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Igniting Courage to Overcome the Challenges faced by Allies

Tuesday November 30, 2021, By Hima Elizabeth Mathew

Allyship is the new catchphrase for any organization embarking on its journey to inclusion. Allyship is the act of using one’s power, position, or privilege to uplift others. But what are the specific challenges that the allies face? How to overcome them? And what are the skill sets required to become an ally? The panel discussion – ‘Journey from an Ally to an Advocate’– at the recently-held Working Mother and Avtar Best Practices of the 100 Best Conference gave insightful answers to all these questions.

The panel, moderated by Sriram Pitchumani, Chief Strategist, DEI Transformation, Avtar, comprised Satya Jayaraman, Senior Director, Engineering, Qualcomm India, Dhanya Rajeswaran, Senior Director – HR, India & APAC, Lumen Technologies, Dr. Kris Sridhar, Head of R&D Operations, Asia, 3M, and Shylaja Krishnakurup, Director, Verizon Business Group.

Before delving into the challenges faced by the allies, it was imperative to look at the systemic challenges faced by anyone from a diverse or non-majority group. The reason is that when these challenges are understood, one can become an ally to help them overcome the same. Dhanya pointed out challenges faced by employees of any diverse groups as:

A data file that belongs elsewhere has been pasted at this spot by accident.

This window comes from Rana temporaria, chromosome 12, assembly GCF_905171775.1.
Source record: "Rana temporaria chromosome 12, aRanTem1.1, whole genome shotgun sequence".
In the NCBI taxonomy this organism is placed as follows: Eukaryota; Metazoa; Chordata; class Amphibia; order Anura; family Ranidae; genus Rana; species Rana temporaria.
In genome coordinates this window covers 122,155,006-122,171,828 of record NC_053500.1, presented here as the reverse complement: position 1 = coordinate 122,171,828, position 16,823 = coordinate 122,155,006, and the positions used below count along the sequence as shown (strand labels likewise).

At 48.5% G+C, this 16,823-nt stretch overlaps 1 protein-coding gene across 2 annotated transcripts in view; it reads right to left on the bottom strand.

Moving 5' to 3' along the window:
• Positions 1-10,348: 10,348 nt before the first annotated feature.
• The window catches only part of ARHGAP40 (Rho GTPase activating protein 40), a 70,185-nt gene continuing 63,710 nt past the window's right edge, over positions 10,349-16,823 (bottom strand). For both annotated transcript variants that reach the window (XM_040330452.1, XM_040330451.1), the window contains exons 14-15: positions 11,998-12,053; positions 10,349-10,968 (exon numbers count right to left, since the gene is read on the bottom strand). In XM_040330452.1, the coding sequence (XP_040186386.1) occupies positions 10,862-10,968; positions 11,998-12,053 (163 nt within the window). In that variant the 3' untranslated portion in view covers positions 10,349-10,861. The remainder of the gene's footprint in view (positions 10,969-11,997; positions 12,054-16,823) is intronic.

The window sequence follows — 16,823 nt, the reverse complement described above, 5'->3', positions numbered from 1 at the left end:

Access to opportunities: Often, when organizations are looking for candidates for succession, there is a tendency to find someone who looks/behaves like someone holding the role. And as a result, access to those opportunities gets restricted for those who might not be from those backgrounds.

Access to resources: So often people secure resources based on the relationships and networks one has. If the employees do not have the right network and connections, it becomes difficult for them to get doors opened.

Access to mentors: It is difficult for people from different diversity strands to attract mentors, as they do not have enough mentors like them.

However, Satya described that the challenges faced by the allies in the organization are far more varied and complex. The biggest challenge would be unconscious bias, which derails the entire diversity and inclusion process. The other challenge is diversity and inclusion efforts being viewed as partiality not just by the majority but also by the diverse groups the allies are trying to help.

Dr. Kris said that allyship can be a success by empowering and encouraging employee resource groups or ERGs, where the challenges different groups face are discussed. When the leaders or the organization sponsor an ERG, the employees feel that the management is involved in the diversity and inclusion journey.

Shylaja spoke about the steps to become an ally, which were:

-Become aware, educated, and prepared before you become an ally.

-Be neutral, unassuming, and supportive.

-Create a safe space for people to open up and speak up.

-Have faith in the merits of diversity and inclusion – walk the talk.

There was a unanimous agreement regarding the essential skill to become an ally – courage– the courage to take a stand and to speak up. And for the same reason, the theme of the conference ‘Include Fearlessly’ holds special meaning.

Author Profile

Hima Elizabeth Mathew
Hima Elizabeth Mathew
Hailing from diverse backgrounds of journalism, psychology and human resources, Dr. Hima holds a PhD in Organisational Behaviour from IIT Madras and is Senior Manager – Research and Solutions at Avtar.

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